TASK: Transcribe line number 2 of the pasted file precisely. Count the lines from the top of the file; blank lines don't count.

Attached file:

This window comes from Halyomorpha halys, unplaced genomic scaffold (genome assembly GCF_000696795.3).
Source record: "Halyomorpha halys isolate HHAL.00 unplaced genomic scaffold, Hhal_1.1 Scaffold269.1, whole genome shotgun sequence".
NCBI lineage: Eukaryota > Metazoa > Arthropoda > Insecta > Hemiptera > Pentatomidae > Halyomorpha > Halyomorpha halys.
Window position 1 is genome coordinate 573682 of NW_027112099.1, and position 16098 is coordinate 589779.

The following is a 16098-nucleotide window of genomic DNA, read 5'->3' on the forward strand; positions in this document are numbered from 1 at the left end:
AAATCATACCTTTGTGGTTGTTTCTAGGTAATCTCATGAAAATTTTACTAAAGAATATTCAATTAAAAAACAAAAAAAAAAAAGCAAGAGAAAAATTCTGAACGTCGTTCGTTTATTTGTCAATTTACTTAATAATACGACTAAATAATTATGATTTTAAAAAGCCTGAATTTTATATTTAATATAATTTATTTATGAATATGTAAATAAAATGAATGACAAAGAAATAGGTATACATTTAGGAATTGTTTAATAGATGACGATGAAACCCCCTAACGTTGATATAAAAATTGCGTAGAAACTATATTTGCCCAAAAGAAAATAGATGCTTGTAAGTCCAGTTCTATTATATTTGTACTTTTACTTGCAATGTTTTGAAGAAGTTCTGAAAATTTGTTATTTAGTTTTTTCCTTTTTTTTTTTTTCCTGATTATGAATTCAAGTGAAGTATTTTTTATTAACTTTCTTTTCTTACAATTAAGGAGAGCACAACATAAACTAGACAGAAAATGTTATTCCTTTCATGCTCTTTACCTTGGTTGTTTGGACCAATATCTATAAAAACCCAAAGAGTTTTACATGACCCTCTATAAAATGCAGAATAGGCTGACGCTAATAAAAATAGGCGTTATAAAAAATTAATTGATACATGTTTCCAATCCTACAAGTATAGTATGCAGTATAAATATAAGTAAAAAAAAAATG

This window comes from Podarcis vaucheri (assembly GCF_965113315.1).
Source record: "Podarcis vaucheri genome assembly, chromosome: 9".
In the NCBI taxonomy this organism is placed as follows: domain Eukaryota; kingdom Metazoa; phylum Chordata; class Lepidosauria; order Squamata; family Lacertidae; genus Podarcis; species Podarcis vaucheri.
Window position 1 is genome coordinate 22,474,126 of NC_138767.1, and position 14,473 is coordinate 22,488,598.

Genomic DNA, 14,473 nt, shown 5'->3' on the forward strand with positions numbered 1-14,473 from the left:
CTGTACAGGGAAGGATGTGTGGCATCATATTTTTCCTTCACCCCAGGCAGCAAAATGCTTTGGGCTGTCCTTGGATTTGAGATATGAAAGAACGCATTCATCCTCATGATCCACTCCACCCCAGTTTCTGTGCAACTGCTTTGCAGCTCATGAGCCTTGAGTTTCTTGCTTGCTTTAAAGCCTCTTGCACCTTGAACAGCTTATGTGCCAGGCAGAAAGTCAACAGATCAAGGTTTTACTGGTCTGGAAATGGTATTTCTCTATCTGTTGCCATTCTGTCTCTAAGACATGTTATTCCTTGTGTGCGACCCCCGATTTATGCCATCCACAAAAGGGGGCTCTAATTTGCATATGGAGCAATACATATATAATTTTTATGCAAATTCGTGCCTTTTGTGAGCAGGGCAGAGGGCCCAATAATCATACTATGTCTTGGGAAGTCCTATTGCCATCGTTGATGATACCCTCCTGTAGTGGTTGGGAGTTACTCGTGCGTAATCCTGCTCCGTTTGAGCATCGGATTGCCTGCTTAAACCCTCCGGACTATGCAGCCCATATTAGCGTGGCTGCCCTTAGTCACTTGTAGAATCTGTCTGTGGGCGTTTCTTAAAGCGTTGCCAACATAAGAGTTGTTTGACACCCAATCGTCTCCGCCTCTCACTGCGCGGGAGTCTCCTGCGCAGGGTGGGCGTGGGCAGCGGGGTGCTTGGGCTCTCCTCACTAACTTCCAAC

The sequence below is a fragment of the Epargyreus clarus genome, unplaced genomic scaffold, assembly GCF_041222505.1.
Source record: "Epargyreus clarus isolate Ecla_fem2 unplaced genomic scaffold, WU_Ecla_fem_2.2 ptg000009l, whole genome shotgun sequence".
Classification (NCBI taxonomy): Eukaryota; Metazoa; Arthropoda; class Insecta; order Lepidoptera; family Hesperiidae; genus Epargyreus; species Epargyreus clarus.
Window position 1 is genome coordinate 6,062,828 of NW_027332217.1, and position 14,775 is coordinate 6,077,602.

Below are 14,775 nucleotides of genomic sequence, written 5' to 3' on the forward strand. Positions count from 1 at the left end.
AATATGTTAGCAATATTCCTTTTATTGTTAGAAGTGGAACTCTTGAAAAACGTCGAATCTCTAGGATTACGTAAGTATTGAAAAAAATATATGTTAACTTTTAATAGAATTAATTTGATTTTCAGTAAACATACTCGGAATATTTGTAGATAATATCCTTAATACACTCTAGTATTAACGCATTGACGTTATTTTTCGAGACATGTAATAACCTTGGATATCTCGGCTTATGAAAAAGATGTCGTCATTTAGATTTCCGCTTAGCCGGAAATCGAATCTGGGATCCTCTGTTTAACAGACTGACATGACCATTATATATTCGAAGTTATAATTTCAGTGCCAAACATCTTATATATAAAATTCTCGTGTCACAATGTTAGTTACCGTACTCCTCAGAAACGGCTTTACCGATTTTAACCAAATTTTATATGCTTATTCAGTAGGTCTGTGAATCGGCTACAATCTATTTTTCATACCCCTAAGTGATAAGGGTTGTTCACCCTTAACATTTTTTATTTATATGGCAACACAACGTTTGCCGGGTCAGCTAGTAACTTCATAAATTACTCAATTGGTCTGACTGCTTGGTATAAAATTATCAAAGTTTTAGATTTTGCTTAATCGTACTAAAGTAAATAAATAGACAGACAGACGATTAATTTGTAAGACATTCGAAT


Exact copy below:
Source record: "Halyomorpha halys isolate HHAL.00 unplaced genomic scaffold, Hhal_1.1 Scaffold269.1, whole genome shotgun sequence".